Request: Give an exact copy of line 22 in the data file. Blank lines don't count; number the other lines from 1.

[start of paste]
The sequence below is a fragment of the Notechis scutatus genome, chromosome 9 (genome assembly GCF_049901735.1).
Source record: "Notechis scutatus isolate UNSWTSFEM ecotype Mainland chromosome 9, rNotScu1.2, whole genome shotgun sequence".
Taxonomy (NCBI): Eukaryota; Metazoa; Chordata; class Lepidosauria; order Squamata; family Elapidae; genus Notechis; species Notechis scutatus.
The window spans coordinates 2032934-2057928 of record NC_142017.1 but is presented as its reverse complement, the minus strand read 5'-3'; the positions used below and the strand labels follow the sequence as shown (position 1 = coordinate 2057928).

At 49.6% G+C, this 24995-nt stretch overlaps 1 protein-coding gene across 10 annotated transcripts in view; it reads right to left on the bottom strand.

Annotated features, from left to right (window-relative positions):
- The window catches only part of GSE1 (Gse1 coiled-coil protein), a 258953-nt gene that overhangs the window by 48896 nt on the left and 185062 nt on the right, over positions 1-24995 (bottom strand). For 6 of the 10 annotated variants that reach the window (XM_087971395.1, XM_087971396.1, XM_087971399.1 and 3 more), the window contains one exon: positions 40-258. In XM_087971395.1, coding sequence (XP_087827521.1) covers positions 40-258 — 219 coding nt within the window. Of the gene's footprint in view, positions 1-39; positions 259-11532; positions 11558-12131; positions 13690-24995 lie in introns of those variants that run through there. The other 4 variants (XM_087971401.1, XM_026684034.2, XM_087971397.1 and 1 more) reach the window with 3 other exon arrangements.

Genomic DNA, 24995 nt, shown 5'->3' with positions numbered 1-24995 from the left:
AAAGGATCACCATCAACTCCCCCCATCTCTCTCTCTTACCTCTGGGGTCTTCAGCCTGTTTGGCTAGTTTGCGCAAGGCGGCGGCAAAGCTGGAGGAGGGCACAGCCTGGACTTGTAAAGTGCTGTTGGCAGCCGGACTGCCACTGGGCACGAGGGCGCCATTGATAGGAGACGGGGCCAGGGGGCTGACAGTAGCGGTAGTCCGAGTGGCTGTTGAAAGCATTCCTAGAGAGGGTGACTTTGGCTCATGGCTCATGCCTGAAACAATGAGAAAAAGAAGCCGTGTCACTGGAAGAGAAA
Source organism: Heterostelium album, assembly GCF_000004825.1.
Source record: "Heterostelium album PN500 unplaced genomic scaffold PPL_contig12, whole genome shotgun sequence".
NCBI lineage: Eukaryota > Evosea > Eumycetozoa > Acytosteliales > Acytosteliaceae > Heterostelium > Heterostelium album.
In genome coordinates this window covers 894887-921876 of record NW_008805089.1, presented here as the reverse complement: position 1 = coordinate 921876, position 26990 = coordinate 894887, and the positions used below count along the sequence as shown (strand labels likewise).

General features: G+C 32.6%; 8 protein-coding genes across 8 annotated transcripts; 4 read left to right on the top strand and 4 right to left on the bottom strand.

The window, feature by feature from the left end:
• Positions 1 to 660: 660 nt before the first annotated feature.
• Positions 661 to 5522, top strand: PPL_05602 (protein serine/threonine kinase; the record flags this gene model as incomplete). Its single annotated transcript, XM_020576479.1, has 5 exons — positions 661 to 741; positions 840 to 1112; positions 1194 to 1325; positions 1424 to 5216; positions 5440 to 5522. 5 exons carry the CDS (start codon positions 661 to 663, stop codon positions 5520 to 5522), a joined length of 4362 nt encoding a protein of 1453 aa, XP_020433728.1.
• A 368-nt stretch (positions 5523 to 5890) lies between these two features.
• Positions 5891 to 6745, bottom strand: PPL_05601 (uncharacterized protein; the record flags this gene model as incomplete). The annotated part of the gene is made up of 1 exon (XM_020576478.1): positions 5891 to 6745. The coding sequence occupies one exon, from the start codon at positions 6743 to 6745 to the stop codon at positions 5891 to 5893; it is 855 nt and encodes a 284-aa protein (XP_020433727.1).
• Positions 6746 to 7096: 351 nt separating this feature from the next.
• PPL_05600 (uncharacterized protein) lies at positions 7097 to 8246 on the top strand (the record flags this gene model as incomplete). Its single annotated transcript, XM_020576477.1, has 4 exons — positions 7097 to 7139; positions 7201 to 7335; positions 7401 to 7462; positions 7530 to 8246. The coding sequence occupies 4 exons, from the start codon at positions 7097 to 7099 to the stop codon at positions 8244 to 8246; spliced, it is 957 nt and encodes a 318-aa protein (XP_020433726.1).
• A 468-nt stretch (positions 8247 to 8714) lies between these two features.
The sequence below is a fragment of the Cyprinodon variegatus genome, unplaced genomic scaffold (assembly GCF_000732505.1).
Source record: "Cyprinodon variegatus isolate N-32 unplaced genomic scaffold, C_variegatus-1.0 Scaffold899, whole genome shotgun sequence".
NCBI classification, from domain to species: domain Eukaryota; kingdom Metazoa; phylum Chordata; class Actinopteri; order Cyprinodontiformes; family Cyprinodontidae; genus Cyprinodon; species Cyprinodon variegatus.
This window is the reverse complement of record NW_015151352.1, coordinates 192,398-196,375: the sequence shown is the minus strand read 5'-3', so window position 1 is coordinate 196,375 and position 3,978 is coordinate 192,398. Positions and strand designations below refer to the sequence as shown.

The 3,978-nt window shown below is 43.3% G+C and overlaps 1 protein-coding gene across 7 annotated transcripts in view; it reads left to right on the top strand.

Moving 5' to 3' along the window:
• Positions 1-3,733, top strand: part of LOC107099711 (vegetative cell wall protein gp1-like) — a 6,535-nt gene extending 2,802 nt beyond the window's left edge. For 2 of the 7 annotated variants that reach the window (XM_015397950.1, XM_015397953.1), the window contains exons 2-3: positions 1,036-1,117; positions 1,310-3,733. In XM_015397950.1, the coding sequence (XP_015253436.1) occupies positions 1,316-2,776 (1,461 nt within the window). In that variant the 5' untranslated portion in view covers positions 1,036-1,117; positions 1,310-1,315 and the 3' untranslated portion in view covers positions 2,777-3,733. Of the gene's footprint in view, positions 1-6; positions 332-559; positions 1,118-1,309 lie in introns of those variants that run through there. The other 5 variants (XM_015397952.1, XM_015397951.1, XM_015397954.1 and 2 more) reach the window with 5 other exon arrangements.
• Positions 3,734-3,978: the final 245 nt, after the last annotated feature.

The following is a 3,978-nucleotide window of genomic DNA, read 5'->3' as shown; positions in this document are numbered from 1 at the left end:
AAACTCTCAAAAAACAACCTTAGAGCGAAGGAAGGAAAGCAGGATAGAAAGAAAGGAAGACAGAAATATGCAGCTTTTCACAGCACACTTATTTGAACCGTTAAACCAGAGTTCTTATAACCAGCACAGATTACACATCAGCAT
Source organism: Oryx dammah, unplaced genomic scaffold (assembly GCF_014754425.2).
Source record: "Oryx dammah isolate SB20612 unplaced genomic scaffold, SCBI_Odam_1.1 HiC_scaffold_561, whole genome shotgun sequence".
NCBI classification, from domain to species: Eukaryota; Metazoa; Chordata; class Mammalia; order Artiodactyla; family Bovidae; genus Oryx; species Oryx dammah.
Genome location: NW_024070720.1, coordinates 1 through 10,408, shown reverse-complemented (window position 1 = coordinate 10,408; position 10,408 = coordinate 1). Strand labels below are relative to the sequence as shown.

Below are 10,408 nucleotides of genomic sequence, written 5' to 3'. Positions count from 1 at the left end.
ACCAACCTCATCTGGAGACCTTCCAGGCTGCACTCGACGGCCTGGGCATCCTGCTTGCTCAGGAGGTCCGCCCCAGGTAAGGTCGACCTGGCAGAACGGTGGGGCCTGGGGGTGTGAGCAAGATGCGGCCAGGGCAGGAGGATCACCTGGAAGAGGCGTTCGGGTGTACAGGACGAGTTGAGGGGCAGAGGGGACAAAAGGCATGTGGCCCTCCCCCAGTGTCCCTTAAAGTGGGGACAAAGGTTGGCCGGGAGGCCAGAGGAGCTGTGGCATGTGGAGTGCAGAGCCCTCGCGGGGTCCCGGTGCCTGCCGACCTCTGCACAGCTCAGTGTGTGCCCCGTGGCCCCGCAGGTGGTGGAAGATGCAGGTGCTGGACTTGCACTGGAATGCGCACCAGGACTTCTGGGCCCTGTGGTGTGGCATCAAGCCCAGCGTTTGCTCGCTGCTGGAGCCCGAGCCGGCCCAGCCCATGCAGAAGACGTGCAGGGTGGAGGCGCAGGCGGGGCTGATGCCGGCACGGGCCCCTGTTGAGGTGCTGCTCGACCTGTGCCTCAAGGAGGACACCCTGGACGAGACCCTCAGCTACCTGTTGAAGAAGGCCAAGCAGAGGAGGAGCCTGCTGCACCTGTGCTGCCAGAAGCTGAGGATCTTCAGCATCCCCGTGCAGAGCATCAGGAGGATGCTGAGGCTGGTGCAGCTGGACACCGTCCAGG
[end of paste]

• A 468-nt stretch (positions 8247 to 8714) lies between these two features.